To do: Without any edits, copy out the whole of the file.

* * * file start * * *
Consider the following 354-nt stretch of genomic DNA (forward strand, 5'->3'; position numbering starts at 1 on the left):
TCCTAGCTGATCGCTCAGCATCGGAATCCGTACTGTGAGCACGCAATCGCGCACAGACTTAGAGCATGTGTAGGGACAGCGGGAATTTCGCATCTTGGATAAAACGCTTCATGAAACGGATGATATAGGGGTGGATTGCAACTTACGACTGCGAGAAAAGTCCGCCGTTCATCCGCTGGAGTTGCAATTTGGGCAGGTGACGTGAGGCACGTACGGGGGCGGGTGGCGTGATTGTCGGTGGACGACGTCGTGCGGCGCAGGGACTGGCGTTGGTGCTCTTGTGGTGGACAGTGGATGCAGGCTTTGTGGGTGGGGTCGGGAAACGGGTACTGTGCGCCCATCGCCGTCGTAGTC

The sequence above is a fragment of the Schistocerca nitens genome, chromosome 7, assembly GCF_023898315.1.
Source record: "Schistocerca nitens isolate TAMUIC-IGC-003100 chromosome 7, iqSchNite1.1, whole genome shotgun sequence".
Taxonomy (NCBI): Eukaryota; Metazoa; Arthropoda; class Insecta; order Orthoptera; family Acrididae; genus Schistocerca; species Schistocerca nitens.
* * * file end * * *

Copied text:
Consider the following 354-nt stretch of genomic DNA (forward strand, 5'->3'; position numbering starts at 1 on the left):
TCCTAGCTGATCGCTCAGCATCGGAATCCGTACTGTGAGCACGCAATCGCGCACAGACTTAGAGCATGTGTAGGGACAGCGGGAATTTCGCATCTTGGATAAAACGCTTCATGAAACGGATGATATAGGGGTGGATTGCAACTTACGACTGCGAGAAAAGTCCGCCGTTCATCCGCTGGAGTTGCAATTTGGGCAGGTGACGTGAGGCACGTACGGGGGCGGGTGGCGTGATTGTCGGTGGACGACGTCGTGCGGCGCAGGGACTGGCGTTGGTGCTCTTGTGGTGGACAGTGGATGCAGGCTTTGTGGGTGGGGTCGGGAAACGGGTACTGTGCGCCCATCGCCGTCGTAGTC

The sequence above is a fragment of the Schistocerca nitens genome, chromosome 7, assembly GCF_023898315.1.
Source record: "Schistocerca nitens isolate TAMUIC-IGC-003100 chromosome 7, iqSchNite1.1, whole genome shotgun sequence".
Taxonomy (NCBI): Eukaryota; Metazoa; Arthropoda; class Insecta; order Orthoptera; family Acrididae; genus Schistocerca; species Schistocerca nitens.